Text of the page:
Soranus of Ephesus’ works later in his career and used them in arguments.

Love, John. “The Concept of Medicine in the Early Church.” The Linacre Quarterly 75, no. 3

(2008): 225-238.

John W. Love wrote this excellent piece about the concept of medicine in the early

church. This article attempts to reveal an important sample of early Christian thinking

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about the nature and end of medicine. He asserts that part of the early Christian

experience with medicine is derived from Greek, Jewish, and Roman cultural influences.

These influences shaped the early church’s understanding of medicine. This

understanding was ultimately to become centered upon the healing Jesus Christ.

Oyemomi, Emmanuel. “The Challenges of the Concept of Medicine and Healing in the Gospel of

Luke for the Church in Africa.” Ogbomoso Journal of Theology 18, no. 3 (2013): 113-127.

Dr. Emmanuel Oyemomi graduated in 2007 from Nigerian Baptist Theological Seminary

with a PhD in Biblical Studies. He is a highly regarded minister and lecturer. He states

that healing and health is a divine blessing for man, and that Jesus is all-out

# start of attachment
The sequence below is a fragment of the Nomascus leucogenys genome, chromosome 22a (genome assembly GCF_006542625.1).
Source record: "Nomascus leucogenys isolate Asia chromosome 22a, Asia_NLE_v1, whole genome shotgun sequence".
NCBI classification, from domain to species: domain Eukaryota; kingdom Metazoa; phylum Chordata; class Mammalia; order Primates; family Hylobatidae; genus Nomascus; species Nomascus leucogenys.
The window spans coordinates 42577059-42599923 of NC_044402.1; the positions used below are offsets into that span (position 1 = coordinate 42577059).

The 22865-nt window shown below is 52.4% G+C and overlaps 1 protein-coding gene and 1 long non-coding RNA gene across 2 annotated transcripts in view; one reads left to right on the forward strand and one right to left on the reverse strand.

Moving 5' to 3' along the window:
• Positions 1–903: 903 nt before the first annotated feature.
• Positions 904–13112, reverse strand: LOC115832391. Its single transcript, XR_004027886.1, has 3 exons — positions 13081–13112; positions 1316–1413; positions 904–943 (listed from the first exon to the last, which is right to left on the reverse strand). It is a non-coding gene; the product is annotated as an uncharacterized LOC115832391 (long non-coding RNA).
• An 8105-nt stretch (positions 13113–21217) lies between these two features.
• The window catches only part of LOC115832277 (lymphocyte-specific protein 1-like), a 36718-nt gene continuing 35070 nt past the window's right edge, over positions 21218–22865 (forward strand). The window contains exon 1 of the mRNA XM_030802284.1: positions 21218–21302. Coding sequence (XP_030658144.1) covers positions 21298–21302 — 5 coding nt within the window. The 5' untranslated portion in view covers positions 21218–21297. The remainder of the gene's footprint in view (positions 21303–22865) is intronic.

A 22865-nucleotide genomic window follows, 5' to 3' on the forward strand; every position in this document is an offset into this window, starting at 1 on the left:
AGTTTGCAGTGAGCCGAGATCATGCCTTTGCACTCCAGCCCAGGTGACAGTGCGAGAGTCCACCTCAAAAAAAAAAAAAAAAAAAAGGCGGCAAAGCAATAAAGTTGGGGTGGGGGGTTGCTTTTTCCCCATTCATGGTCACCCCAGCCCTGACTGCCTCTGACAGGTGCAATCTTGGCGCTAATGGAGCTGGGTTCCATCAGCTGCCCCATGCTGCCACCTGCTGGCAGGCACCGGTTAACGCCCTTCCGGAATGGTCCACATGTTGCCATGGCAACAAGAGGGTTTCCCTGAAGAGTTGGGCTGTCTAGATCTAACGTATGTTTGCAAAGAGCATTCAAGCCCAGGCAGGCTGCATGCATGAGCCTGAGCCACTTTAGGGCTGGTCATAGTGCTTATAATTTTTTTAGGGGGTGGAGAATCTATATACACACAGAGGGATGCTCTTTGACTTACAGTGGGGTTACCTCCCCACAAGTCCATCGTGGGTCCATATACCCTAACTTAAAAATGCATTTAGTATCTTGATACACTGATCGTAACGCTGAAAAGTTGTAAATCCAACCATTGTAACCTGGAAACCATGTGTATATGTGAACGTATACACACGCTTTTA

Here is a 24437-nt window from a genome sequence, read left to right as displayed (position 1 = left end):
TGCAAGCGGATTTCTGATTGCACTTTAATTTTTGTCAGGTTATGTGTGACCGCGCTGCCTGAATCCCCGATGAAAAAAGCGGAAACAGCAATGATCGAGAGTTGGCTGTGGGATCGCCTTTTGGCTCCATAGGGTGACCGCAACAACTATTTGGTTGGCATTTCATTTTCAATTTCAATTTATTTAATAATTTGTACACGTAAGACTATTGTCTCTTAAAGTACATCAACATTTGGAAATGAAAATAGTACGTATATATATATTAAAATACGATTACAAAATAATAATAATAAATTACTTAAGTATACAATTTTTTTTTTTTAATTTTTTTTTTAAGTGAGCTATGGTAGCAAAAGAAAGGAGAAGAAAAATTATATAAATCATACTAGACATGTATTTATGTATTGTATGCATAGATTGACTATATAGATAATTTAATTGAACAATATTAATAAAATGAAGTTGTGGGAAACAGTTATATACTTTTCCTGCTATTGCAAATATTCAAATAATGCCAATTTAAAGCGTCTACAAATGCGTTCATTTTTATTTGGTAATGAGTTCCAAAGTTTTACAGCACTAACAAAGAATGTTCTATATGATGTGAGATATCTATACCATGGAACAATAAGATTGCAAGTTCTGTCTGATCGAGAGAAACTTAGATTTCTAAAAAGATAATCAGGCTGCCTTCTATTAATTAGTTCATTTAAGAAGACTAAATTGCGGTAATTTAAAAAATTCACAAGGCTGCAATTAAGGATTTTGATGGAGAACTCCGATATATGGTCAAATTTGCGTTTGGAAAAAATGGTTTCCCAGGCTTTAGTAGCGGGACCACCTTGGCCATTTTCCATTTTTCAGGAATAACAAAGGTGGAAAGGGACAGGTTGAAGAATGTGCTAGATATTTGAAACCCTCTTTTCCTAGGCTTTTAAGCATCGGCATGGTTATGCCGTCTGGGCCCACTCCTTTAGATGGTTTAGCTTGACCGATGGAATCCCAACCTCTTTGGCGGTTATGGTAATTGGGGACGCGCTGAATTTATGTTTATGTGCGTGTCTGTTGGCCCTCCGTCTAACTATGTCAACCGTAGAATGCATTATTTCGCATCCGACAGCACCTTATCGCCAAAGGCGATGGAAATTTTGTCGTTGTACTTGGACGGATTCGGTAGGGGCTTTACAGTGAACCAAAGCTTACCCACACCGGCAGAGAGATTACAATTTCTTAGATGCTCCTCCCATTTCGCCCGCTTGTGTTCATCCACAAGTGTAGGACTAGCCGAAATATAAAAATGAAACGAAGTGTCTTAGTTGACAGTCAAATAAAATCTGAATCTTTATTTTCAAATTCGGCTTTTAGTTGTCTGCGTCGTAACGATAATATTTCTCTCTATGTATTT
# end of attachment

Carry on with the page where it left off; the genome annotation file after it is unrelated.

compassionate on the sick and the down-trodden. The healing that Luke described

showed the great compassion of Jesus. He makes the point here that the church also

has that same responsibility. The church has the responsibility to rise up to the

challenges through the ministry of unity and cohesion to the Lord of the church. If the

church does this, he states that it will be able to take the battle to the gate of the enemy

and rescue Africa from corruption. What a great thought that every nation should

contemplate. Medicine and healing has always been needed in the church.

Pilch, John. Healing in the New Testament: Insights from Medical and Mediterranean

Anthropology. Minneapolis, MN: Fortress Press, 2000.

John Pilch was born in Brooklyn, NY and received a PhD from Marquette University in

1972. He was an assistant clinical professor in the Department of Preventive Medicine,

Medical College of Wisconsin from 1974 to 1988. He focused on medical anthropology.

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He then taught the Cultural World of the Bible for eighteen years at Georgetown

University from 1993 to 2011. He currently lectures at Johns Hopkins University in

Baltimore, MD. His publications on the Middle Eastern cultural world of the Bible and on

healing in the ancient world are well known all over the world. In this writing, he

examines how the earliest followers of Jesus understood healing, what roles healers

played, and the different emphases on healing among the gospels. He draws on

Mediterranean anthropology to understand peasant societies and their health-care

systems.

Porterfield, Amanda. Healing in the History of Christianity. New York: Oxford University Press,